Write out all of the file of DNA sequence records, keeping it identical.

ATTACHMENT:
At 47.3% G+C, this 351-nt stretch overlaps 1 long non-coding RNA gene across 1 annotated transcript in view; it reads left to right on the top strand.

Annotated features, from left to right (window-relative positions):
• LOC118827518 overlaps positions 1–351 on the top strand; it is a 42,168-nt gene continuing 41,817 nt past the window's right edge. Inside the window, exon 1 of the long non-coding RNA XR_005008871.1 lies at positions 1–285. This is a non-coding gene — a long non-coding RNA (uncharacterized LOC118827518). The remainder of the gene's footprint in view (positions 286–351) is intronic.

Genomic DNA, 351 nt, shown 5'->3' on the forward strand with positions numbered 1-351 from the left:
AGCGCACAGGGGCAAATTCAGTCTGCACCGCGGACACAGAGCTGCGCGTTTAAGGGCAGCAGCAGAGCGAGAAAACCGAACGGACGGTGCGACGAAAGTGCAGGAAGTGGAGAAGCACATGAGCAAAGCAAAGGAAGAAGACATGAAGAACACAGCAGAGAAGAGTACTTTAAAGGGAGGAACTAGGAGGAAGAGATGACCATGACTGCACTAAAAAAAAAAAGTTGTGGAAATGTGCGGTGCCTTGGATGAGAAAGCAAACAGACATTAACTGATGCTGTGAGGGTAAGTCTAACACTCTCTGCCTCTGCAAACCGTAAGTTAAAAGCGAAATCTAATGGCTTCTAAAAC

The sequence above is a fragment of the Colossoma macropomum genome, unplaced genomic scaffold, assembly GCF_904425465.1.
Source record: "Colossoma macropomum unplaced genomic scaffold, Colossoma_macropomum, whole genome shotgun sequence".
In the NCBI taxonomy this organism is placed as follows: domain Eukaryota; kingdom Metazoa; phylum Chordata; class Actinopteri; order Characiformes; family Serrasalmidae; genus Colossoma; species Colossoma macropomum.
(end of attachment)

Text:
At 47.3% G+C, this 351-nt stretch overlaps 1 long non-coding RNA gene across 1 annotated transcript in view; it reads left to right on the top strand.

Annotated features, from left to right (window-relative positions):
• LOC118827518 overlaps positions 1–351 on the top strand; it is a 42,168-nt gene continuing 41,817 nt past the window's right edge. Inside the window, exon 1 of the long non-coding RNA XR_005008871.1 lies at positions 1–285. This is a non-coding gene — a long non-coding RNA (uncharacterized LOC118827518). The remainder of the gene's footprint in view (positions 286–351) is intronic.

Genomic DNA, 351 nt, shown 5'->3' on the forward strand with positions numbered 1-351 from the left:
AGCGCACAGGGGCAAATTCAGTCTGCACCGCGGACACAGAGCTGCGCGTTTAAGGGCAGCAGCAGAGCGAGAAAACCGAACGGACGGTGCGACGAAAGTGCAGGAAGTGGAGAAGCACATGAGCAAAGCAAAGGAAGAAGACATGAAGAACACAGCAGAGAAGAGTACTTTAAAGGGAGGAACTAGGAGGAAGAGATGACCATGACTGCACTAAAAAAAAAAAGTTGTGGAAATGTGCGGTGCCTTGGATGAGAAAGCAAACAGACATTAACTGATGCTGTGAGGGTAAGTCTAACACTCTCTGCCTCTGCAAACCGTAAGTTAAAAGCGAAATCTAATGGCTTCTAAAAC

The sequence above is a fragment of the Colossoma macropomum genome, unplaced genomic scaffold, assembly GCF_904425465.1.
Source record: "Colossoma macropomum unplaced genomic scaffold, Colossoma_macropomum, whole genome shotgun sequence".
In the NCBI taxonomy this organism is placed as follows: domain Eukaryota; kingdom Metazoa; phylum Chordata; class Actinopteri; order Characiformes; family Serrasalmidae; genus Colossoma; species Colossoma macropomum.